Black Cohosh: Menopause ‘miracle’ or marauding danger?

If you’ve reached menopause you’ve faced the question of whether or not to try herbal remedies to relieve your nagging symptoms. And, if you’re like many women, you may have already found out that the answer is, unfortunately, anything but clear. In fact, you may have discovered that the available research on herbal approaches to menopause can be downright confusing, even conflicting at times, and that can leave you more confused than when you started. This is often the case with the popular menopause remedy black cohosh (Cimicifuga racemosa or Actea racemosa).

Black cohosh is dogged by safety concerns. One commonly mentioned issue is that the herb, like hormone replacement therapy (HRT), might have oestrogenic effects and as a result increase the risk of breast cancer in long-term users. Such fears have been fuelled by articles in the media and on the internet and a handful of scientific studies of, frankly, questionable relevance.

One such study was conducted in 2003 (although it wasn’t published until much later in 2008), researchers fed genetically-altered mature female mice a black cohosh extract at doses said to reflect the normal human dose for 12 months (which, actually, amounts to their whole adult life). While the incidence of mammary tumours was not increased by the herb, there was an increase in the number of tumours that spread to the lungs (27.1% of black cohosh-treated mice versus 10.9% of the control mice). According to the principal researcher Dr Davis: “Our findings suggest that women who may be at high risk of having an undetected breast tumour and certainly those who do have breast cancer should proceed with great caution – or simply avoid – taking black cohosh….”

Breast cancer benefits

At the time I suggested the logical thing to do for looking at any links between black cohosh and breast cancer would be to study the women actually already taking the herb. In fact, at that time there was one study already published showing that the breast cancer rate was in fact halved in black cohosh users. Now there are more studies, and they all show no link between black cohosh use and increased risk of breast cancer.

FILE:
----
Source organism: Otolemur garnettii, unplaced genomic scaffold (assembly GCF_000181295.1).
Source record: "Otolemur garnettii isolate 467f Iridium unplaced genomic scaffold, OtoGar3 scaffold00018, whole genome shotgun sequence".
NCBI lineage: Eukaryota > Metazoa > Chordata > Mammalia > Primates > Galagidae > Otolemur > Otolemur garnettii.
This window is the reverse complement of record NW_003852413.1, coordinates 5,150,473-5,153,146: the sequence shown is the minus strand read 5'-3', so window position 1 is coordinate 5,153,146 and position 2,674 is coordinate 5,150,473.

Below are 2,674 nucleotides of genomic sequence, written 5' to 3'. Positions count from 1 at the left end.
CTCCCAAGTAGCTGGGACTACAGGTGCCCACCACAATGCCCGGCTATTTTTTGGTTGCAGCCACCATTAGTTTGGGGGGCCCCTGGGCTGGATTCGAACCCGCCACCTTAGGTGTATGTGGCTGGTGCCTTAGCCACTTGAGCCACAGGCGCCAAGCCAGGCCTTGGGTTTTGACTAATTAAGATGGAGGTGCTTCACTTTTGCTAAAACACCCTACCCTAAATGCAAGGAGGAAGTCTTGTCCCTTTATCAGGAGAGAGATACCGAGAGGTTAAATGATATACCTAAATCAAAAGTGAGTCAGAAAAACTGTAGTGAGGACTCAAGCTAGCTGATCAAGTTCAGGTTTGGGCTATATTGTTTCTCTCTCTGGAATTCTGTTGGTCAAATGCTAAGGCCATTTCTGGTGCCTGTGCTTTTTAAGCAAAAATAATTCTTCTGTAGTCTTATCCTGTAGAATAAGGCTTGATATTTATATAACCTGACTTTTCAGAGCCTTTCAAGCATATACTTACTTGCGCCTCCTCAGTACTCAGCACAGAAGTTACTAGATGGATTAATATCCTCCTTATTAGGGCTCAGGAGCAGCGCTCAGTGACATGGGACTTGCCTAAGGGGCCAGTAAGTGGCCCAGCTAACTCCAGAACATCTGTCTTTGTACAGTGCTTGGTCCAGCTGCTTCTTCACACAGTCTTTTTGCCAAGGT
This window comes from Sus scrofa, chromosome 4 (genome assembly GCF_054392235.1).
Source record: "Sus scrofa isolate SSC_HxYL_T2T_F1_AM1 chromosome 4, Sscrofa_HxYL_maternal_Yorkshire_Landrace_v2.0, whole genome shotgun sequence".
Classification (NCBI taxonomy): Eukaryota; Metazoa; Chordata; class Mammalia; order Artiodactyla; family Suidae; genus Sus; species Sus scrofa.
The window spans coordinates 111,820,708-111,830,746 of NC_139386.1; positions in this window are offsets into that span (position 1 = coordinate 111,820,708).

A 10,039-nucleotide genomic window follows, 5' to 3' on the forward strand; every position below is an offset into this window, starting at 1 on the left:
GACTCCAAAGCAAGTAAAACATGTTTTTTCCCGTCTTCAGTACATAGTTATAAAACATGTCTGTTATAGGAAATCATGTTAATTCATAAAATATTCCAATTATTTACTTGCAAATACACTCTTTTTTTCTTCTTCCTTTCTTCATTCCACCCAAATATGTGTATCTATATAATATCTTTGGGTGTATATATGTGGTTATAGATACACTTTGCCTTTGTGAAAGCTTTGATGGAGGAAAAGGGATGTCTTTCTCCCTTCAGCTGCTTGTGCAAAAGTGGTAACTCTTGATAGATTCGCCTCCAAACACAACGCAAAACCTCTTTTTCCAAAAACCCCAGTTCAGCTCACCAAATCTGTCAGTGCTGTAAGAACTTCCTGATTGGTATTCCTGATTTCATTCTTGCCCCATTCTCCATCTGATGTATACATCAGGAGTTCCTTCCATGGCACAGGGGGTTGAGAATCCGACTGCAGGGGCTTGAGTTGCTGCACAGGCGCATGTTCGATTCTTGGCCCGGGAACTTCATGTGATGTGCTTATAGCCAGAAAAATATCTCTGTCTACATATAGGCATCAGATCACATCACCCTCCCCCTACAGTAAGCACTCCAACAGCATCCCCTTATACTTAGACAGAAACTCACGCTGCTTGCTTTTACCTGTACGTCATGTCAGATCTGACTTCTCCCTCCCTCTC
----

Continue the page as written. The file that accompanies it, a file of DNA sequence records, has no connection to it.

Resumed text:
A German study involving 10,121 post-menopausal women found use of herbal products was inversely associated with invasive breast cancer (OR 0.74) in a dose-dependent manner. (An odds ratio (OR) of less than 1 indicates users are less likely to be at risk.) The two black cohosh product subgroups demonstrated moderate protection, but protection was most marked for chaste tree users (Vitex agnus-castus, OR 0.4). As part of the VITAL epidemiological study, 35,016 post-menopausal women were asked about their use of dietary supplements and followed for up to seven years. Black cohosh use was not found to be associated with an increased risk of invasive breast cancer, in contrast to that one widely publicised animal study.

Another study investigated breast cancer patients treated at German clinics. Of 18,861 patients, a total of 1,102 had received therapy with black cohosh. The average overall observation time was 3.6 years. Black cohosh was not linked with an increased risk of recurrence, but instead was associated with prolonged disease-free survival. This means, of course, that ALL of the studies looking at breast cancer risk or survival in human black cohosh users have found a possible benefit, not harm.

The liver damage link debunked

Another safety concern you’ll hear tied to black cohosh users from time to time is the sporadic reports linking it to liver damage. This doesn’t mean that black cohosh is toxic to the liver. Rather these are cases where black cohosh might have triggered an immune reaction in the liver leading indirectly to damage (most conventional drugs can do this to a greater or lesser extent in a small percentage of users).

In 2009, a German group headed by a medical specialist rigorously analysed all 69 reported cases of idiosyncratic liver toxicity attributed to black cohosh and found no likelihood of a causal link in 68. Most cases were marred by confounding variables, misreported data, and a lack of critical information. In particular, there was a lack of identification of the herb involved in the initial cases. Yes, that’s right, they couldn’t say for sure if black cohosh was even the herb being used by the women in some of the studies.

Of high relevance here are the findings of Health Canada. From January 2005 to March 2009, Health Canada received six domestic reports of liver damage suspected of being associated with black cohosh. But when the three products involved in these reports were analysed it was quickly revealed that they didn’t even contain any authentic black cohosh. In fact, their chemical profiles were consistent with the presence of other related herbal species. A follow-up review of the authenticity of all licensed products containing black cohosh resulted in the voluntary withdrawal of several products that did not in fact contain the herb, including those reported in four of the adverse reaction cases. Therefore any risk of liver damage from use of authentic black cohosh is likely to be quite rare.

To your better health,

Kerry Bone
Nutrition & Healing

Volume 7, Issue 2 – February 2013


Full references and citations for this article are available in the downloadable PDF version of the monthly Nutrition and Healing issue in which this article appears.

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